Find Brunch Right Now

Churchkey Brunch

In case you’ve been living under a proverbial rock, you’ve probably heard about the 14th Street restaurant/bar duo Birch & Barley/Churchkey. Seriously, the buzz around this joint on food blogs and Twitter is nearly impossible to miss. (I mean, chef Kyle Bailey won another award last week.)

For me, Churchkey is just my neighborhood bar. I live a block away (no stalkers, please) and am there so often it’s the closest thing I’ll ever experience to a Cheers. A recent Foursquare convert (I repeat, no stalkers, please), I am determined to oust Churchkey’s current mayor and proclaim my hegemony for all on the Interwebs to see. (Watch out, Steve P., I am coming for you).


Back to the food and drink, I love the beer selection (who doesn’t?). Their upscale bar food—mac-and-cheese sticks, arrancini, flatbreads, tots—is my go-to. Churchkey’s  desserts also surprised me, the egg nog sundae—home-made egg nog ice cream, caramel, toffee, home-made gingersnaps and whipped cream—is literally the best dessert I’ve had in years, and, mind you, I eat dessert daily. Furthermore, I didn’t even know I liked egg nog. I loved it so much, I ate it twice in one week in January (no judgment, please).

My neighborhood gang of friends converges regularly at Churchkey, so last Sunday we did so for brunch. While the Bitches have brunched at Birch & Barley downstairs, we’ve never brunched at Churchkey. And, while Churchkey’s brunch was good, it paled in comparison to the brunch downstairs (how I know not) and our other dozens of experiences at our neighborhood pub.

Our waitress, who we’ve had before, was competent, efficient, and attentive. Coffee and water refills came quickly, as did the beers and Bloody Marys.

I opted for the Whiskey French toast, which was pretty much the only veg-friendly option on Churchkey’s smaller brunch menu. (Same kitchen, less options upstairs.)  The dish was served with caramelized gala apples, walnuts, marscapone and topped with a whiskey-flavored syrup. Honestly, it was cold and lacked flavor. As far as the accoutrements go, the apples were puny (and cold), there was a dollop of of marscapone on the side, and literally two walnuts. The toast itself was sliced fluffy white bread but it lacked any notable taste—it was sprinkled with cinnamon and powdered sugar, and assumably cooked in eggs and butter, but I could taste the savors of none.


Beau and I had gone to gone to Churchkey this lovely morning with hopes of ordering the infamous Luther sandwich (he wanted to eat, I wanted him to describe each bite). Sadly, we arrived too late and missed the 50-sandwich quota that morning. I’m not sure who was more devastated—the blogger or the diner.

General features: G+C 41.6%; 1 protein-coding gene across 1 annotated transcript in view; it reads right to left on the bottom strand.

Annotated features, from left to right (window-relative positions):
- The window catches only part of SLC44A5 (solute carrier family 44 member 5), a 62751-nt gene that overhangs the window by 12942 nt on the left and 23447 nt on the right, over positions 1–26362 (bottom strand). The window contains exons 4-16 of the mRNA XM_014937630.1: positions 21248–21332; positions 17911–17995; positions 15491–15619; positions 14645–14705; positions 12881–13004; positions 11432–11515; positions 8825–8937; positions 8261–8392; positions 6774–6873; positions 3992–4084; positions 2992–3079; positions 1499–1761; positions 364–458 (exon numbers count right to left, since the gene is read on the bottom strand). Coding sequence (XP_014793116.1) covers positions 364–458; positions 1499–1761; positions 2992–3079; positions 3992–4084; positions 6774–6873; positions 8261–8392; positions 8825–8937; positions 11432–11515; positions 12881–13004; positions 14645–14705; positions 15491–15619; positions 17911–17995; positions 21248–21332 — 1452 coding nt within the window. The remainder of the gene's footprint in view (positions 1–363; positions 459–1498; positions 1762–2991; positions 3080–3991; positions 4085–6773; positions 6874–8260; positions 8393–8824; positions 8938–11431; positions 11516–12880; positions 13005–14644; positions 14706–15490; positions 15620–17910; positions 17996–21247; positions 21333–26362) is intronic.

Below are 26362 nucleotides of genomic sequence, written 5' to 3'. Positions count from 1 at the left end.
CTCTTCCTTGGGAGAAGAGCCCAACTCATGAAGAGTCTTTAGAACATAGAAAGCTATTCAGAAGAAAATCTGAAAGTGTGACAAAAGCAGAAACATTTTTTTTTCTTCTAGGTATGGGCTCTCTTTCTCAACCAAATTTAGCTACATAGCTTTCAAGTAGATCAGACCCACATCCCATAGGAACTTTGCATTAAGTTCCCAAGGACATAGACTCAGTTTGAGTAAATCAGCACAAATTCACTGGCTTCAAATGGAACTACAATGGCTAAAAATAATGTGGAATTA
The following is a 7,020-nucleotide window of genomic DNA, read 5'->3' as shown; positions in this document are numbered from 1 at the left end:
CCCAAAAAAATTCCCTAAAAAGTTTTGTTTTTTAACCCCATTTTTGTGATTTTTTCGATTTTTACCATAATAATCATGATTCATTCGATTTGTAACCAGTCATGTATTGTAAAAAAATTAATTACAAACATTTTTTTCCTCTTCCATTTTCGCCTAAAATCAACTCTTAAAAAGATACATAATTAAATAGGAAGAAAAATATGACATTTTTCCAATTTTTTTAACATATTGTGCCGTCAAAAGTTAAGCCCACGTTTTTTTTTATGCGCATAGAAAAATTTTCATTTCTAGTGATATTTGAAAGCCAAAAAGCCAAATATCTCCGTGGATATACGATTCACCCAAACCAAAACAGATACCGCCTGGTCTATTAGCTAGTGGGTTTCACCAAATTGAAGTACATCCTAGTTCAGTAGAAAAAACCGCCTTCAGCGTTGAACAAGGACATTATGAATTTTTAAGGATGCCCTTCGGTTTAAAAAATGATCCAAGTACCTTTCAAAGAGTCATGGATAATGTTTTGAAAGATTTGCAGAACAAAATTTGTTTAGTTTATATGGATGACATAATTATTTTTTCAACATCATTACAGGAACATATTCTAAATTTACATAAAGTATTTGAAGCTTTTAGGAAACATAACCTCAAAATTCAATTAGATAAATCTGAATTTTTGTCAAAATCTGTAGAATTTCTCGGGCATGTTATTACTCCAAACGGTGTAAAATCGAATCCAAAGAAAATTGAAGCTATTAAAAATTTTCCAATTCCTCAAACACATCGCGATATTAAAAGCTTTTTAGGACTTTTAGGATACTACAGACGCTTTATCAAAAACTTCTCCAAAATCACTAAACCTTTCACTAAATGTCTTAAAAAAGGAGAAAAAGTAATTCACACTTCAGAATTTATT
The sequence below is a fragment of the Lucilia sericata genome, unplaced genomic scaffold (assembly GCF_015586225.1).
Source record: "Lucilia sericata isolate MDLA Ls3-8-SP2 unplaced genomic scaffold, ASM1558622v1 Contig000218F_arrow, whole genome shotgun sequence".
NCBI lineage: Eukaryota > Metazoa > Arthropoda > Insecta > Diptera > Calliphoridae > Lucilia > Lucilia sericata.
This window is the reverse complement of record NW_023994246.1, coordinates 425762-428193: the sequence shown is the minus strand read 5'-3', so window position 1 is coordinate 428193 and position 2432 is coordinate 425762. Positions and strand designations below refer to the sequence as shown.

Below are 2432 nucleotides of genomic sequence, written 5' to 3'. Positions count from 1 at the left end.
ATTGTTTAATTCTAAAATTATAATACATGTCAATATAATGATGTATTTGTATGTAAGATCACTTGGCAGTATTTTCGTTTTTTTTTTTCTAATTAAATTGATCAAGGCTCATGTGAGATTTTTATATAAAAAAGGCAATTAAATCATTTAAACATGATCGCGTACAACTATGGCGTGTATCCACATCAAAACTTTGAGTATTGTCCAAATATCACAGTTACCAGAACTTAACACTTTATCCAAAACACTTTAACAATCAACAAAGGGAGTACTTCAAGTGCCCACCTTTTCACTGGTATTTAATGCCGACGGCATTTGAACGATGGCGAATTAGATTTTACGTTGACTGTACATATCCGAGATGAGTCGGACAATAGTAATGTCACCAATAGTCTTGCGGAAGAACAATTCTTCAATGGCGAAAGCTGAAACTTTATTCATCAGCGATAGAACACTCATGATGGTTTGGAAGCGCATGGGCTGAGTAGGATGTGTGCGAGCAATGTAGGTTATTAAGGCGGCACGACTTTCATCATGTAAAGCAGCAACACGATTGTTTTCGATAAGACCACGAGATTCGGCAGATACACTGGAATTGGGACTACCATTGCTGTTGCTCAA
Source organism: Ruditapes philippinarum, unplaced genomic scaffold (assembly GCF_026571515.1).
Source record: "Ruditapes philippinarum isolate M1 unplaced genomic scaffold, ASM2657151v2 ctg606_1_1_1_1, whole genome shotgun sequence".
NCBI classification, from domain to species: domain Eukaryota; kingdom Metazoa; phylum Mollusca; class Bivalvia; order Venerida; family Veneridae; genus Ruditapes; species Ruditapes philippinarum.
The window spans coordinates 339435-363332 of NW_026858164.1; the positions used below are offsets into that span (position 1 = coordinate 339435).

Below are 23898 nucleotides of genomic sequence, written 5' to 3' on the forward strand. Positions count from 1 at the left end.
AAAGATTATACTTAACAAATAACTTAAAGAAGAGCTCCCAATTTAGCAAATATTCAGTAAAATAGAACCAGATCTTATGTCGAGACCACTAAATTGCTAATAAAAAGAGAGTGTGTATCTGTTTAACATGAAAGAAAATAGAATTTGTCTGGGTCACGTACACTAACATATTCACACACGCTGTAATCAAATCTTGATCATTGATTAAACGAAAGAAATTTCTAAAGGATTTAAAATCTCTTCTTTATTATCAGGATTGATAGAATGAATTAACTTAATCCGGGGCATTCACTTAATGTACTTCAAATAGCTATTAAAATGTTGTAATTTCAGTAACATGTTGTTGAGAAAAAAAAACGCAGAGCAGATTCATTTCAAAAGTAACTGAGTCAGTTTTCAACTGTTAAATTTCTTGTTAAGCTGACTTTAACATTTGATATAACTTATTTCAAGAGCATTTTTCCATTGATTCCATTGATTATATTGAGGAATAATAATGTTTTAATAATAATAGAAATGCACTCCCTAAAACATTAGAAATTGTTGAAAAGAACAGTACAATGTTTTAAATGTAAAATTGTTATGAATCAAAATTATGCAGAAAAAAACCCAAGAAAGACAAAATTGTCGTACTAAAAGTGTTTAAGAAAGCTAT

Instead of Luthers, the gang at the table had plenty of heart-attack inducing cuisine. The first dish was the sausage, egg, and cheese breakfast sandwich, which I myself had the sausage-free version of at Birch & Barley. It’s served on this amazing creme fraiche biscuit that makes the dish. Beau says: “The sausage egg and cheese sandwich was killer. It was like a morning hamburger, given how huge the sausage patty was. There’s definitely no Jimmy Dean at Churchkey, I would guess that it’s made in-house, or at least purchased through a quality supplier, given how amazing it was.”

There were two plates of Churchkey’s chicken and waffles. Between chews, the boys described the fried chicken as “juicy,” “salty,” and “perfectly cooked.” As for the waffles, beau says: “The waffles were amazing. They had a nice consistency and just the right amount of moistness.”

However, the ladies at the table took a divergent opinion, says Maureen:

“As far as the chicken and waffles go, I liked it but I wasn’t overwhelmed or really impressed. I guess I’d give it a B. It didn’t knock my socks off. The flavor was good, there just wasn’t enough to tie it together—and it definitely needed more syrup.”


Beau’s thoughts on the syrup issue: “When we asked for more syrup, the waitress asked that we first finished the little bit that she brought out. I initially took this to be sort of a rude gesture, but then realized it was because they serve real syrup and not some maple syrup flavor product, and that shit is expensive so it makes sense that they don’t want to bring out a pint to every table.”

As always, the beer selection was great, although beau was bummed they took his fave beer, Brooklyn Lager, off the tap list. However, while the beer was good, the Bloody Marys were good, but not great. They were salty and a little heavy on the horseradish. We give them a B.

The Bitches say: B. While Churchkey is our fave spot for beers, bar food, and even dessert, we’d suggest you opt for Birch & Barley over its upstairs neighbor for brunch. You’ll have to make a reservation, or wait a really long time, but it will be worth it.

1337 14th Street
Washington, D.C. 2005
(202) 567-2576

Churchkey on Urbanspoon

Cori Sue

Co-Founder, Pro Bruncher

The co-founder of Bitches Who Brunch, Cori Sue loves brand strategy, social media, red wine, and pink lipstick.

2 thoughts on “Churchkey Brunch”

Share your thoughts!

Your email address will not be published. Required fields are marked *

We Think You'll Like
Expository Essay Prompts High School